Frequently Asked Questions
The following information is based upon our experience and is accurate to the best of our knowledge. However, legal validity is not guaranteed.
No. In fact, you do not have to be a U.S. citizen.
No. You never have to set foot in the state. If you are not physically present in the state, you must have a Registered Agent.
It is a person or a legal entity with offices in the state who can act as your agent for acceptance of legal service. The Registered Agent is the Secretary of State's recognized contact for your legal entity. You must have a Registered Agent if you have no physical presence in the state of incorporation. Conversely, you do not need one if you do have a physical presence in that state. Corporation Makers includes a full year of Registered Agent service for all of its' clients as part of the incorporation package.
Yes. But you must comply with local laws and licensing of the state in which you do business.
Any legal entity doing business in a state other than the one it incorporated in, is a foreign legal entity (to that state). As such, you would register with the secretary of that state. Fees are usually involved.
This is tricky. If you actually transact business in a particular state, then you need to register. If you are merely promoting your business in that state, then you probably do not have to register. One rule of thumb is - where do you take custom orders? In most instances, if you do not have any active and regular operations in the state, then you do not need to register as a foreign legal entity. If you have doubts, you should get a legal opinion.
Anywhere. You can open up your legal entity account in virtually any bank by providing the proper documents. Usually, these include articles, federal ID, board resolution, and suitable I.D. of the account signatories.
Nevada does not disclose ownership. Unless you go public, no one will know who the shareholders are. Nevada has no state income tax. Nevada is the only state that does not have an information exchange agreement with the IRS. One person can incorporate and hold all the offices.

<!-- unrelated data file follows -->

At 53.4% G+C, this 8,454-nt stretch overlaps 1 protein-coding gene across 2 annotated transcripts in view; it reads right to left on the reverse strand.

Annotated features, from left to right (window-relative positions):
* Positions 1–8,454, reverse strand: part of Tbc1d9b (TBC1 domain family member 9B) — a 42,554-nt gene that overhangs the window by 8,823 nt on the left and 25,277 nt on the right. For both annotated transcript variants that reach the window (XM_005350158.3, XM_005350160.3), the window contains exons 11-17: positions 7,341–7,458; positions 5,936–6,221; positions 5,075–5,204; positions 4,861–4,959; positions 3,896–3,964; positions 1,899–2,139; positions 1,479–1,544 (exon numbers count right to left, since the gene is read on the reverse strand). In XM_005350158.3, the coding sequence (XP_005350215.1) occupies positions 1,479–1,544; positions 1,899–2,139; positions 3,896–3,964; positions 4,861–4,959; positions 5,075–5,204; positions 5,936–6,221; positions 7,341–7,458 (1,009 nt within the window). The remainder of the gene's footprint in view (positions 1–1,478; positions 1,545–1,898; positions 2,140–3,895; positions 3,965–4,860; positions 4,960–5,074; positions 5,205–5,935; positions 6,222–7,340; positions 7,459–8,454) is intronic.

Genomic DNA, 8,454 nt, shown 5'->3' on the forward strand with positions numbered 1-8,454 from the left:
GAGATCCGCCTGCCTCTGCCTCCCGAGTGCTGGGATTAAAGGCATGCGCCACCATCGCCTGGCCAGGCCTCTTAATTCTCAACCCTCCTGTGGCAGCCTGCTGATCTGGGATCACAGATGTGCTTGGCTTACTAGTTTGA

Annual fees are among the lowest in the nation. Meetings and activities do not have to be held in the state. A Nevada legal entity can own other legal entities, real estate, and stock. The State of Nevada is friendly to business and minimizes taxes, regulations, and oversight. You just can't find it any better.
No. We make it easy for you. You have to document all the key events, and you must have an annual meeting, even if you are a one-person legal entity. Just follow our standard minutes and modify them to meet your situation. It takes a few minutes, but it is essential that you behave like a legal entity.
Careful here! You can give a loan or rent them, but you must document the transaction. In essence, you can be a supplier of services. Do not commingle your bank accounts, however. Keep money separate, or you could offer creditors the same benefit of access to your funds. That’s the ‘Rule of thumb’. You are incorporating for certain benefits, among them liability limitation. So keep your stuff separate from the legal entities' "assets".
Yes. You still need to comply with local laws and restrictions about that. But you can rent space and equipment to your legal entity.
Yes. Names and addresses are filed with the state and are therefore available to anyone. Nevada requires this filing annually. They do not require notification of intervening changes. Other states may have the same requirement.
Yes. In Nevada, the same person can be the president, treasurer, secretary, and director.
You will need one director in Nevada. In other states more directors may be required.